Tesla is lightyears ahead of everyone in the EV game. Maybe Nissan could have pulled something together if the Leaf wasn't such a garbage pile (no offense, Leaf owners, but the car just is not that great).

Tesla road mapped everything out and has been fulfilling its promises since 2006. Thanks, Elon; keep at it.

Until next time, have a great weekend, and I will see you in the following article. Ever wonder why Toyota keeps making hybrids?

Check out this wild new battery tech that Tesla has and why it will forever change the auto industry.

Peter Neilson is an automotive consultant specializing in electric cars and hybrid battery technologies. He holds a Bachelor of Science in Automotive Service Technology from Weber State University. Peter can be reached on Linkedin and you can tweet him at The_hybrid_guy on Twitter. Find his page on Facebook at Certified Auto Consulting. Read more of Peter's stories at Toyota news coverage on Torque News. Search Toyota Prius Torque News for more in depth Prius coverage from our reporters.

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Every time I ask a Tesla owner to list the tech that makes some kind of difference they can't come up with anything meaningful. What is it? Dog mode? Cheetah mode? Flush-mount door handles? A big tablet stuck to the dash looking like a high school shop project? Maybe Autopilot? (Which never gets good reviews from independent analysts.) OTA? ... Is that the big tech you talk about? Most driving is done locally. How about listing all that tech that makes a difference in how cars are used most? I'd like to hear.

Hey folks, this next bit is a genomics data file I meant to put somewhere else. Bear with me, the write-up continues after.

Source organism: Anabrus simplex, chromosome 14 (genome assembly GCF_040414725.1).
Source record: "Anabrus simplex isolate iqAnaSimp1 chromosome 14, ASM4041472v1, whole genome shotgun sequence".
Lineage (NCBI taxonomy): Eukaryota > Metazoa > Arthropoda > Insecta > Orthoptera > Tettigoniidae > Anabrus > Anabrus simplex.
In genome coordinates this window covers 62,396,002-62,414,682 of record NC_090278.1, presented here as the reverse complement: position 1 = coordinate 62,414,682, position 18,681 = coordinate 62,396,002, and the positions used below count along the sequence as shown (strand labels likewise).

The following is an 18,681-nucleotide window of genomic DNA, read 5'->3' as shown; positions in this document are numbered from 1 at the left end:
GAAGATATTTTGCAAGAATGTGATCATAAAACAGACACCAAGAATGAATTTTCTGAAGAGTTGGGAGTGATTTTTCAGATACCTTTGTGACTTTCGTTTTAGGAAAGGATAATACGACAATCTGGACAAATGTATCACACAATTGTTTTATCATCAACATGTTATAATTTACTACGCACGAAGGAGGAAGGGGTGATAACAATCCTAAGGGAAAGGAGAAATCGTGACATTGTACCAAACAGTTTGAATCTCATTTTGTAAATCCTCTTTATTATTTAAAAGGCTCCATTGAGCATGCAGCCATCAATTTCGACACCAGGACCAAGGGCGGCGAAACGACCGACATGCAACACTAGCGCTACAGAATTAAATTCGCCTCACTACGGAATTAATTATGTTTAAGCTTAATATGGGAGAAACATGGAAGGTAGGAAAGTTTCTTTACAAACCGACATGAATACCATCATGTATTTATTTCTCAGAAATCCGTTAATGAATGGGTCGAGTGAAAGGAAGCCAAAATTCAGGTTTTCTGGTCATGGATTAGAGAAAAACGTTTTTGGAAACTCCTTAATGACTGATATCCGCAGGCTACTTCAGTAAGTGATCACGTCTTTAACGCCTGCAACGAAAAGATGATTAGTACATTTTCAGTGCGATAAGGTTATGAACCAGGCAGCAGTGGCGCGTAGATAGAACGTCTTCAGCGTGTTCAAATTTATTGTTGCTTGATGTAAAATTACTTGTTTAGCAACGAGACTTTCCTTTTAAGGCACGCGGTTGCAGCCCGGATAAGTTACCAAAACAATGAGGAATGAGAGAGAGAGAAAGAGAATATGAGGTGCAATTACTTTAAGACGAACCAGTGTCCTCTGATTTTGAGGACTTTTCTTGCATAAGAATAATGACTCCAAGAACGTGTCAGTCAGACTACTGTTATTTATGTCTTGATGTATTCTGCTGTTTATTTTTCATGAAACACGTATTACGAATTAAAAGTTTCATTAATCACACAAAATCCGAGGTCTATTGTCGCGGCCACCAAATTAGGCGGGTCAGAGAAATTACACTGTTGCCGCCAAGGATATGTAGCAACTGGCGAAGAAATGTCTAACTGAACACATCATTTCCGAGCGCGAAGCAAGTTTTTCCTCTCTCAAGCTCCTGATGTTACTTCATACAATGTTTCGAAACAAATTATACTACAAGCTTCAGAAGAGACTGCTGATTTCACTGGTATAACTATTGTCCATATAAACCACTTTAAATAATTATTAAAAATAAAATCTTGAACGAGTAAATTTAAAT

You don't really explain how you got to the $19,000 Tesla "Model 2" pricing, but my guess is that you started with Tesla projected price target of $25K, and then subtracted the proposed Green bill tax subsidies of $7,000, which actually could be a net cost of $18K. But it is very possible that the proposed Model 2 is 2-3 years away (as Elon projected) and it could actually be a China-only model, using LFP batteries. The current Model 3 is priced at $37K, so the net price if the green bill passes would be $30K. Potentially Tesla could have factored in the tax subsidy already, and the Model 2, with it's lower performance, size, and range, could end up starting at $32K, with a net price of $25K. But Tesla could much more easily de-content a bare bones Model 3 to lower the price $5K, and that way hit the $25K price point without having to build another model. Keep in mind that the refreshed Chevy Bolt now starts at that same $32K price, and they would also have a net price of $25K, and therefore make some compelling competition at that lower price point.
It is *very likely* that the $25K Tesla is already factoring in "savings" meaning it is not really $25K. There won't be a $19K new Tesla anytime in the near future.
Timothy, Do you have strangers ask you to justify why you think that your car is better? Clearly that is a question asked by someone who doesn't want to buy your car. From your negative comments I think that there is no answer that would change your view about Tesla cars. And that is actually OK. because EVs are not for everyone, but oddly most people who actually own an EV won't ever go back to wanting a fossil fuel powered car in the future. EVs are ideal for local driving, because that is where they really excel over gas vehicles that are horribly inefficient in stop and go traffic.